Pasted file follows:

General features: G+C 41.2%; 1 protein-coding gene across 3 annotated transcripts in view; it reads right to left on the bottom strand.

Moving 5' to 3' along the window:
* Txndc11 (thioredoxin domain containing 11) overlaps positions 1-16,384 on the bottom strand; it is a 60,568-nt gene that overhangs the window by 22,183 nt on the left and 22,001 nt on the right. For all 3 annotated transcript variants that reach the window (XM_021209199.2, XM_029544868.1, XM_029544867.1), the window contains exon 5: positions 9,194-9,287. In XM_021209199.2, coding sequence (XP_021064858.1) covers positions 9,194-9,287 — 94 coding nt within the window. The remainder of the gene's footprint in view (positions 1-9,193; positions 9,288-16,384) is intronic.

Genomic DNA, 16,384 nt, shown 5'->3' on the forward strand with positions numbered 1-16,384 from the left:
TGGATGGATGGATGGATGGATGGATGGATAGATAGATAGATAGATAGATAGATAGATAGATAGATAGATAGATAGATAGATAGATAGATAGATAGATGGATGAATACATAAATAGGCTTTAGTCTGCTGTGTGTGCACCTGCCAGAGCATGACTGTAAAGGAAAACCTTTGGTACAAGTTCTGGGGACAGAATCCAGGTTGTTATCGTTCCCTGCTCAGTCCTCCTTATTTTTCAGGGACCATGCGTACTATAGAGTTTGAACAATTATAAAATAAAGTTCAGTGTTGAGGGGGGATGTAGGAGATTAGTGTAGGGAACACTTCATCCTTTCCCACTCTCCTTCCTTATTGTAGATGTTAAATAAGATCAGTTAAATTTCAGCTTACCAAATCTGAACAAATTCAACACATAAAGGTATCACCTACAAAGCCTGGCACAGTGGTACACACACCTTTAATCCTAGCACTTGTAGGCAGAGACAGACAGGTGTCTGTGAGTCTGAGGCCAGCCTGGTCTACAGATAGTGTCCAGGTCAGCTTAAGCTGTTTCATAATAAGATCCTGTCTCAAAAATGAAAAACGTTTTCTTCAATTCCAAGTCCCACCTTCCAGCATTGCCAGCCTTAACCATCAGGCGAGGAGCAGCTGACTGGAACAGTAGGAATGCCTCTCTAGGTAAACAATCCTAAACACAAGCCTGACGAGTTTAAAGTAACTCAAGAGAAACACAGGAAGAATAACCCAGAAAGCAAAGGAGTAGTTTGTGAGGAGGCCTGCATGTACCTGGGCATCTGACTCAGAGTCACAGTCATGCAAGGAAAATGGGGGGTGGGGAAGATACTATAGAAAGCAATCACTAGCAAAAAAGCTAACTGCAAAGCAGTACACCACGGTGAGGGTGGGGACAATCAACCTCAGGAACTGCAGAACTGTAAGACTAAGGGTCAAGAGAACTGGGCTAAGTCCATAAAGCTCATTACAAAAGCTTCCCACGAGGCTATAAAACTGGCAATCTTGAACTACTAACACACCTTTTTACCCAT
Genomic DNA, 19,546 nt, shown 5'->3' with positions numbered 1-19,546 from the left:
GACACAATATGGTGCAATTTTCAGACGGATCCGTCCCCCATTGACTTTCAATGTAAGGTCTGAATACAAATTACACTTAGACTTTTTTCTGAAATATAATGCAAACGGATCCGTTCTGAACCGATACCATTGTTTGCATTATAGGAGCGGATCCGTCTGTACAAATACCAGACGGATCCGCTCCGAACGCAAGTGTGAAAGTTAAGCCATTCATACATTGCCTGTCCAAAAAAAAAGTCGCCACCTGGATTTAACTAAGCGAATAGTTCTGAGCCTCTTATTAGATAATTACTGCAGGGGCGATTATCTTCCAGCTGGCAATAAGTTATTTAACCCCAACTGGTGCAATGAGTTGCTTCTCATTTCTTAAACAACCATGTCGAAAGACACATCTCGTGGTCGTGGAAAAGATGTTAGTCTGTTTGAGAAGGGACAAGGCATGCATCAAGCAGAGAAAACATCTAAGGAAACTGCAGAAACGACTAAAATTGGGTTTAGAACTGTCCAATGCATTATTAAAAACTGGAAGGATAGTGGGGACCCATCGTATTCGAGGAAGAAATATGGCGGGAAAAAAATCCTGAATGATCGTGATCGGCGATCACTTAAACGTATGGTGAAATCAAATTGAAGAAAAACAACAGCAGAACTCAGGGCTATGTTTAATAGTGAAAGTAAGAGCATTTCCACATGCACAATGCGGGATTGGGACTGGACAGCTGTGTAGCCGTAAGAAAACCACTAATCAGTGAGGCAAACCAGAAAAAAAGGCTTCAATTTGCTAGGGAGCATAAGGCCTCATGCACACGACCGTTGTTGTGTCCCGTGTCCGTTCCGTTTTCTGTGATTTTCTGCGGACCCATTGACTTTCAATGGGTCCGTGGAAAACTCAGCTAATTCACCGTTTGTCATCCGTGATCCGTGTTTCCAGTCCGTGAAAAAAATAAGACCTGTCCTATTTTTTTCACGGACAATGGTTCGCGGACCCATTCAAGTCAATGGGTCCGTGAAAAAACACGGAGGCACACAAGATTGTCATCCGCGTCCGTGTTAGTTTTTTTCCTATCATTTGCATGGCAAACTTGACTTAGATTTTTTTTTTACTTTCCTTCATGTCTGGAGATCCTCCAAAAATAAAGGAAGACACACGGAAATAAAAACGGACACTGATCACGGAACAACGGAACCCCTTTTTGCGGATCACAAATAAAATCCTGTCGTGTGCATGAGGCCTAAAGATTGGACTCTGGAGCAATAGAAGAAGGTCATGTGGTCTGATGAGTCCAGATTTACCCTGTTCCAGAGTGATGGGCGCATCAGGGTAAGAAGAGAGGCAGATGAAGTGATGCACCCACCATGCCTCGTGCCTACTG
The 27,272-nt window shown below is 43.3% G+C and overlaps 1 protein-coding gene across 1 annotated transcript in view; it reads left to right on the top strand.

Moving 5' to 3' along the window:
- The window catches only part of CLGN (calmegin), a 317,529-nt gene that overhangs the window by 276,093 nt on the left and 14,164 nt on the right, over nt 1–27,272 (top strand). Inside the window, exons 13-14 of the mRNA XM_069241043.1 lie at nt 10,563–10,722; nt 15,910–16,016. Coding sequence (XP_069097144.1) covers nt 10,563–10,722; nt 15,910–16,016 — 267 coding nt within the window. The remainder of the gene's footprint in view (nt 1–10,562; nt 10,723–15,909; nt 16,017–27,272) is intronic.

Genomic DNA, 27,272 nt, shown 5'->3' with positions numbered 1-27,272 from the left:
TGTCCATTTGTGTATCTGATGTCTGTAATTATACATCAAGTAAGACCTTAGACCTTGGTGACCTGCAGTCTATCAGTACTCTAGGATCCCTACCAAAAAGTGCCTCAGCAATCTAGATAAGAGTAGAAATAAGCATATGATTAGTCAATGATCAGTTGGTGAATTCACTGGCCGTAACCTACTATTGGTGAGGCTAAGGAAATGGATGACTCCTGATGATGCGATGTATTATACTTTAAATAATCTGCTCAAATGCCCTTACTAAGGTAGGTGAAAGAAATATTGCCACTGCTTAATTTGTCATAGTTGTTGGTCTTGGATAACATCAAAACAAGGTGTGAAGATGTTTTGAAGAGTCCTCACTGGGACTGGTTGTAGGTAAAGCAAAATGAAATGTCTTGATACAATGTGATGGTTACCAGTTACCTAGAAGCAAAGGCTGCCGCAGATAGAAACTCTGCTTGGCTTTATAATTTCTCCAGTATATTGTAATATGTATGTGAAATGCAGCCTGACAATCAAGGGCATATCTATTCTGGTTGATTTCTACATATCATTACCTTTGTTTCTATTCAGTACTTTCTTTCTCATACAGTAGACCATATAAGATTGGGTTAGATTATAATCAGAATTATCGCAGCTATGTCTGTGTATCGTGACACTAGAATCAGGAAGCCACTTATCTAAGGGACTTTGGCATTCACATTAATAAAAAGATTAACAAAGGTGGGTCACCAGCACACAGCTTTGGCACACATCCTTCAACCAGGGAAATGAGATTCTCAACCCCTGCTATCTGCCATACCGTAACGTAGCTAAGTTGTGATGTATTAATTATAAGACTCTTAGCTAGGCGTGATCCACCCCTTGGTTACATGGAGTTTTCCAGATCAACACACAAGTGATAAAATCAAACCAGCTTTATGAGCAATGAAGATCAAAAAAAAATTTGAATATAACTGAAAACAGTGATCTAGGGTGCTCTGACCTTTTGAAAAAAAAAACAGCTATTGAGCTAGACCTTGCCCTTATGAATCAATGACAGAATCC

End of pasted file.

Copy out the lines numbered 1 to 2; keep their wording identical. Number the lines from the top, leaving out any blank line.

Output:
General features: G+C 41.2%; 1 protein-coding gene across 3 annotated transcripts in view; it reads right to left on the bottom strand.

Moving 5' to 3' along the window: